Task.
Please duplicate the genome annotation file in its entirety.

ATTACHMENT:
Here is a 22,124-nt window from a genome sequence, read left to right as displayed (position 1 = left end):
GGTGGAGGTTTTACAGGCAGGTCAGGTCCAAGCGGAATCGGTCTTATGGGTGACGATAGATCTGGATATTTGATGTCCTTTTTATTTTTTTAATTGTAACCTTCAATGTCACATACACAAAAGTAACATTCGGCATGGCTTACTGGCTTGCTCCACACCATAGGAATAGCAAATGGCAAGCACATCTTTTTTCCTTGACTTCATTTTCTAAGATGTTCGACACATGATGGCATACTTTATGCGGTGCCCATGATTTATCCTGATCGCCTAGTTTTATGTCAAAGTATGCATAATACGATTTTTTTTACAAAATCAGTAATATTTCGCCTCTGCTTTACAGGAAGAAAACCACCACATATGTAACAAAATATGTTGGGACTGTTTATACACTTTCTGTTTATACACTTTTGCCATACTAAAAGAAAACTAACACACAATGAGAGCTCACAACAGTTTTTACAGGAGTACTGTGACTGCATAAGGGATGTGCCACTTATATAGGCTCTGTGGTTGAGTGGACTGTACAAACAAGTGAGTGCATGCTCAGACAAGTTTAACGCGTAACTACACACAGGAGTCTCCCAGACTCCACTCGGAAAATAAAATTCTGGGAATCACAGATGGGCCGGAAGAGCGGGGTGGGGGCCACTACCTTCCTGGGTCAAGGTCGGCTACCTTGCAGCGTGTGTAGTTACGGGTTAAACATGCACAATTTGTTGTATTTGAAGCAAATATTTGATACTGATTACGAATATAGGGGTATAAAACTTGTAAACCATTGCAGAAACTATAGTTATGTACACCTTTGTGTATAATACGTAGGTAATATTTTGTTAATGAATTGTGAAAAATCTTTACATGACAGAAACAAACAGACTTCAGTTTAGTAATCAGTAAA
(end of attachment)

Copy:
Here is a 22,124-nt window from a genome sequence, read left to right as displayed (position 1 = left end):
GGTGGAGGTTTTACAGGCAGGTCAGGTCCAAGCGGAATCGGTCTTATGGGTGACGATAGATCTGGATATTTGATGTCCTTTTTATTTTTTTAATTGTAACCTTCAATGTCACATACACAAAAGTAACATTCGGCATGGCTTACTGGCTTGCTCCACACCATAGGAATAGCAAATGGCAAGCACATCTTTTTTCCTTGACTTCATTTTCTAAGATGTTCGACACATGATGGCATACTTTATGCGGTGCCCATGATTTATCCTGATCGCCTAGTTTTATGTCAAAGTATGCATAATACGATTTTTTTTACAAAATCAGTAATATTTCGCCTCTGCTTTACAGGAAGAAAACCACCACATATGTAACAAAATATGTTGGGACTGTTTATACACTTTCTGTTTATACACTTTTGCCATACTAAAAGAAAACTAACACACAATGAGAGCTCACAACAGTTTTTACAGGAGTACTGTGACTGCATAAGGGATGTGCCACTTATATAGGCTCTGTGGTTGAGTGGACTGTACAAACAAGTGAGTGCATGCTCAGACAAGTTTAACGCGTAACTACACACAGGAGTCTCCCAGACTCCACTCGGAAAATAAAATTCTGGGAATCACAGATGGGCCGGAAGAGCGGGGTGGGGGCCACTACCTTCCTGGGTCAAGGTCGGCTACCTTGCAGCGTGTGTAGTTACGGGTTAAACATGCACAATTTGTTGTATTTGAAGCAAATATTTGATACTGATTACGAATATAGGGGTATAAAACTTGTAAACCATTGCAGAAACTATAGTTATGTACACCTTTGTGTATAATACGTAGGTAATATTTTGTTAATGAATTGTGAAAAATCTTTACATGACAGAAACAAACAGACTTCAGTTTAGTAATCAGTAAA